Po­lice silent on pre­vi­ous poach­ing pros­e­cu­tions

Otago Daily Times - - Regions - PAM JONES

PO­LICE have re­fused to say whether some his­toric poach­ing pros­e­cu­tions have been made in­cor­rectly or un­fairly, fol­low­ing com­ments in an In­de­pen­dent Po­lice Con­duct Au­thor­ity (IPCA) re­port that seem to in­di­cate that has oc­curred.

The IPCA re­port into al­leged il­le­gal hunt­ing by two off­duty Christchurch po­lice of­fi­cers, Se­nior Con­sta­bles Gary Don­nelly and Dou­gal Adams, in Cen­tral Otago last year, found there were mul­ti­ple short­com­ings in the po­lice han­dling of the case, and there was a ‘‘strong pub­lic be­lief’’ that po­lice han­dling of un­law­ful hunt­ing in Cen­tral Otago was in­con­sis­tent, ‘‘which leaves po­lice vul­ner­a­ble to al­le­ga­tions of un­fair­ness and par­tial­ity’’.

The re­port found there was suf­fi­cient ev­i­dence to pros­e­cute the Christchurch of­fi­cers, but said the de­ci­sion not to pros­e­cute them was ‘‘rea­son­able and jus­ti­fi­able on pub­lic in­ter­est grounds’’.

It was greeted with dis­be­lief by two of those who com­plained to the IPCA about the case.

Shan­non Parker, whose watch­dog group the New Zealand Po­lice Con­duct As­so­ci­a­tion rep­re­sented a group of hun­ters who com­plained about the case, said she was fur­ther con­cerned by a sug­ges­tion in the IPCA re­port that some his­toric il­le­gal hunt­ing pros­e­cu­tions had been made by po­lice in­cor­rectly.

The re­port says the IPCA asked for the area com­man­der’s opin­ion about whether the de­ci­sion not to pros­e­cute the Christchurch of­fi­cers was in line with other in­ci­dents in Cen­tral Otago.

‘‘He agreed that there were prob­a­bly in­con­sis­ten­cies in the way po­lice have dealt with al­leged un­law­ful hunt­ing in­ci­dents be­cause the of­fence is broad, and the se­ri­ous­ness of the cir­cum­stances vary’’, the re­port said.

The re­port then stated th­ese com­ments from the Area Com­man­der:

‘‘At times I think that we have not helped our­selves . . . and I’ve had some files across my desk where we’ve ac­tu­ally pros­e­cuted some­one un­der the [Wild An­i­mal Con­trol] Act here and when you looked at their level of of­fend­ing and their pre­vi­ous we prob­a­bly should’ve, those peo­ple should’ve ac­tu­ally got a warn­ing and we may have cre­ated [an ex­pec­ta­tion] with the lo­cal com­mu­nity . . . when we look at the grad­u­ated re­sponse and look­ing at the So­lic­i­tor­gen­eral’s guide­lines around pros­e­cu­tion some of th­ese peo­ple po­ten­tially shouldn’t have been pros­e­cuted.’’

The Otago Daily Times emailed po­lice to ask if some pre­vi­ous pros­e­cu­tions had been made in­cor­rectly or un­fairly and if there would be any review of pre­vi­ous cases of al­leged il­le­gal hunt­ing but po­lice said they would not make any fur­ther com­ment about the IPCA re­port.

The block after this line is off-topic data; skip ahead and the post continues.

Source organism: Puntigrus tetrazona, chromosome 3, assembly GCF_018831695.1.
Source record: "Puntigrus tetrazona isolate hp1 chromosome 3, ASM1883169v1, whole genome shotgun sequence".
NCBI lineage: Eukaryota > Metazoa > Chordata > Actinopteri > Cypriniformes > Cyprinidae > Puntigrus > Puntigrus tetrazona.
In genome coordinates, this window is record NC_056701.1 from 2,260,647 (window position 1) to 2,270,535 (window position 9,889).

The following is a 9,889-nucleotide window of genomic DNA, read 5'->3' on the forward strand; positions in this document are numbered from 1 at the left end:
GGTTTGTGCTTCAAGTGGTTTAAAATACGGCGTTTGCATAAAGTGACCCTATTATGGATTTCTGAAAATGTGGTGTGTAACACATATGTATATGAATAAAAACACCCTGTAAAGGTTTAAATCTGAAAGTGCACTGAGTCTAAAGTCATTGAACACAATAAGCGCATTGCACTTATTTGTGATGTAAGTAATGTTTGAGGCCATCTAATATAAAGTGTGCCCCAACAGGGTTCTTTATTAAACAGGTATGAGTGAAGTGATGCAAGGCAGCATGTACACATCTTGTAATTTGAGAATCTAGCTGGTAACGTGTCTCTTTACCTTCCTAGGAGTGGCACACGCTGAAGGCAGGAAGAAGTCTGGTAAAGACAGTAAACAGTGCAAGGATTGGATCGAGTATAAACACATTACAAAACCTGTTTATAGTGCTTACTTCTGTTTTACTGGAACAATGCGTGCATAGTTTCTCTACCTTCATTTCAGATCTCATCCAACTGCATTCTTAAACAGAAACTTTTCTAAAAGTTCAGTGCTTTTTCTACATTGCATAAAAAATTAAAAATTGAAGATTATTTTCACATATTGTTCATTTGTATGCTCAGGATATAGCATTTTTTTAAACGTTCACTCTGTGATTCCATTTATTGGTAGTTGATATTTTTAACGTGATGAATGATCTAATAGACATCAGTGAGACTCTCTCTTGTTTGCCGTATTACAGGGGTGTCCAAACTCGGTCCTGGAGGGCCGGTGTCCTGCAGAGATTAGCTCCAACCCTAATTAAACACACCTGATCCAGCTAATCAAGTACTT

Ms Parker said po­lice were still han­dling il­le­gal hunt­ing in­con­sis­tently, and more po­lice train­ing was needed.

One of the rea­sons po­lice gave for not pros­e­cut­ing the Christchurch of­fi­cers was that no shots had been fired or an­i­mals killed, but po­lice had pros­e­cuted other peo­ple when no shots had been fired or an­i­mals killed, she said.

‘‘Po­lice claim to have trained staff in March. I have re­cently dealt with a string of is­sues in the same [South­ern] district that re­lated to il­le­gal hunt­ing mat­ters — the re­sult was po­lice is­su­ing apolo­gies, with­draw­ing tres­pass no­tices and in one case with­draw­ing a for­mal warn­ing for il­le­gal hunt­ing. I would sug­gest they need more train­ing.’’

Steve Brown, an Omakau farmer who com­plained to the IPCA about the case of the Christchurch of­fi­cers, said his main con­cern now was that the IPCA’s de­fence of the de­ci­sion not to pros­e­cute the off­duty of­fi­cers had set a prece­dent.

‘‘The prob­lem with this is that if some­one catches a poacher now they can prob­a­bly get off be­cause they can say in court ‘well those two po­lice of­fi­cers didn’t get pros­e­cuted’.

‘‘It sets a prece­dent and new case law. And it’s made it dif­fi­cult for our lo­cal of­fi­cers who have been try­ing hard to sort out poach­ing. This IPCA re­port has made a mess for our lo­cal cops to clean up. I feel sorry for them, as this has made their job a lot harder.’’

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